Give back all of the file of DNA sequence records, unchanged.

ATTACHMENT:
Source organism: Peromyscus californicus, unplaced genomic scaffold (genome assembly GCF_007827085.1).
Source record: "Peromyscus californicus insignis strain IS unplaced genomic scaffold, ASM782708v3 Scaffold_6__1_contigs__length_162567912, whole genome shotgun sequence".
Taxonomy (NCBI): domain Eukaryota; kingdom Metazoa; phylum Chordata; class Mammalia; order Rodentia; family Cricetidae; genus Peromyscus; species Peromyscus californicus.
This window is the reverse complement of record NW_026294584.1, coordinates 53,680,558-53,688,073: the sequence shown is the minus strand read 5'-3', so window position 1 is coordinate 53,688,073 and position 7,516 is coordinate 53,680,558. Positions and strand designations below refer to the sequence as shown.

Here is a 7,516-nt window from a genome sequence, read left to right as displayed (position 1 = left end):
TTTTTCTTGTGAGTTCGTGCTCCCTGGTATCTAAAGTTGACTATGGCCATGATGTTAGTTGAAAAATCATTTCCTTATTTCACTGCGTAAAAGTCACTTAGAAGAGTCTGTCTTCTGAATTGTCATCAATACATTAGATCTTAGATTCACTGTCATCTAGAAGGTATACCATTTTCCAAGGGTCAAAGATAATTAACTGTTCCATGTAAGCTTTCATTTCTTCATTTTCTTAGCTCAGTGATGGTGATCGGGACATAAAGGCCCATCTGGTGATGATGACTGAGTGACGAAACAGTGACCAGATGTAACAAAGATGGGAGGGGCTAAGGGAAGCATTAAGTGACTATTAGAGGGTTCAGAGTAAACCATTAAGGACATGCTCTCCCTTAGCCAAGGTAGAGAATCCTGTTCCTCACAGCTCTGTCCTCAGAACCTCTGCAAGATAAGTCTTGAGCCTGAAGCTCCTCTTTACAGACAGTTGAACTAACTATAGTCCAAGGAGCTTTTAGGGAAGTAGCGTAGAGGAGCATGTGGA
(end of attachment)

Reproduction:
Source organism: Peromyscus californicus, unplaced genomic scaffold (genome assembly GCF_007827085.1).
Source record: "Peromyscus californicus insignis strain IS unplaced genomic scaffold, ASM782708v3 Scaffold_6__1_contigs__length_162567912, whole genome shotgun sequence".
Taxonomy (NCBI): domain Eukaryota; kingdom Metazoa; phylum Chordata; class Mammalia; order Rodentia; family Cricetidae; genus Peromyscus; species Peromyscus californicus.
This window is the reverse complement of record NW_026294584.1, coordinates 53,680,558-53,688,073: the sequence shown is the minus strand read 5'-3', so window position 1 is coordinate 53,688,073 and position 7,516 is coordinate 53,680,558. Positions and strand designations below refer to the sequence as shown.

Here is a 7,516-nt window from a genome sequence, read left to right as displayed (position 1 = left end):
TTTTTCTTGTGAGTTCGTGCTCCCTGGTATCTAAAGTTGACTATGGCCATGATGTTAGTTGAAAAATCATTTCCTTATTTCACTGCGTAAAAGTCACTTAGAAGAGTCTGTCTTCTGAATTGTCATCAATACATTAGATCTTAGATTCACTGTCATCTAGAAGGTATACCATTTTCCAAGGGTCAAAGATAATTAACTGTTCCATGTAAGCTTTCATTTCTTCATTTTCTTAGCTCAGTGATGGTGATCGGGACATAAAGGCCCATCTGGTGATGATGACTGAGTGACGAAACAGTGACCAGATGTAACAAAGATGGGAGGGGCTAAGGGAAGCATTAAGTGACTATTAGAGGGTTCAGAGTAAACCATTAAGGACATGCTCTCCCTTAGCCAAGGTAGAGAATCCTGTTCCTCACAGCTCTGTCCTCAGAACCTCTGCAAGATAAGTCTTGAGCCTGAAGCTCCTCTTTACAGACAGTTGAACTAACTATAGTCCAAGGAGCTTTTAGGGAAGTAGCGTAGAGGAGCATGTGGA